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Bill Hicks
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New Orleans To Be First Major City Without A Daily Newspaper

 billhicksisdead.blogspot.com/2012/05/new-orleans-may-soon-become-first-major.html

The story:

The New Orleans Times-Picayune is facing massive budget cuts, including "wholesale layoffs" and a reduction in the publishing schedule that would leave the city without a daily print newspaper. The report from David Carr of The New York Times says that the paper's owner, Newhouse Newspapers, will likely cut the publishing days to two or three a week and replace or let go many of its top editors. According to the website Best of New Orleans, reporters who do stay will face "sharp salary cuts" and be expected to post most of their content online at the paper's website, Nola.com.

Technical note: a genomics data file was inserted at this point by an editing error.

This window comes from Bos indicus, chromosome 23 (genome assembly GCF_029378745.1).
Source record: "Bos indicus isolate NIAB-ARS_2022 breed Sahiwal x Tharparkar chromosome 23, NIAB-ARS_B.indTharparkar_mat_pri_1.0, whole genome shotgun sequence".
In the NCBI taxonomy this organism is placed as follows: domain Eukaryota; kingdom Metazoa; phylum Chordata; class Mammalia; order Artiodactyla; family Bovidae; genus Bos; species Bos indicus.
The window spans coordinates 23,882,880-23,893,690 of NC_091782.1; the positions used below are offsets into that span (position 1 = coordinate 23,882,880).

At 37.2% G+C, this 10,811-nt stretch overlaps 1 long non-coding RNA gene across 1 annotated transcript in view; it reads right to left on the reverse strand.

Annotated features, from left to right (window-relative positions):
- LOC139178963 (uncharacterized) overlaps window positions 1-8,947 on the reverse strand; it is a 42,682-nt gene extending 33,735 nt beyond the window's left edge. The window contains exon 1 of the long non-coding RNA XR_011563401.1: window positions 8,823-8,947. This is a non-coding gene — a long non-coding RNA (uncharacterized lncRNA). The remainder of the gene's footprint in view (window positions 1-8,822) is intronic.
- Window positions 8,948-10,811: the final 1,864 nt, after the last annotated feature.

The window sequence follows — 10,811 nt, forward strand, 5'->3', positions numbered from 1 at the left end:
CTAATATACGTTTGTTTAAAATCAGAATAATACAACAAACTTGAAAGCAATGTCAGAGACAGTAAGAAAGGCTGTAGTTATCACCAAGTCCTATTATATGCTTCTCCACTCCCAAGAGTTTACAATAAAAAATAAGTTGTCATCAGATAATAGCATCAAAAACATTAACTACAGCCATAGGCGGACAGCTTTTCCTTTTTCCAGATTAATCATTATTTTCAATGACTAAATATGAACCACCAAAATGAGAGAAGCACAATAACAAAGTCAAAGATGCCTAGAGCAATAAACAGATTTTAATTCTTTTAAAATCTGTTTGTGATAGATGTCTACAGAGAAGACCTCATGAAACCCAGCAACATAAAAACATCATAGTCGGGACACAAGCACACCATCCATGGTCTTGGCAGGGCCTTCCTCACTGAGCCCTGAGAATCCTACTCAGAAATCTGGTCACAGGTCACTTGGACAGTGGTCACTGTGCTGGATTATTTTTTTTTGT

And my reaction:

People who have become addicted to getting all of their information online will shrug and say, "What's the big deal?" The big deal is twofold. First, not everyone can afford Internet access, and this is just another way that the poor will now be isolated from the mainstream of society. Secondly, since no one has figured out a way to build a truly robust online news outlet that doesn't glean most of its information from more traditional media sources, this action sounds the death knell for whatever remains of true journalism at a time when the propaganda influence of the national media Hologram is becoming omnipotent. 

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Damnthematrix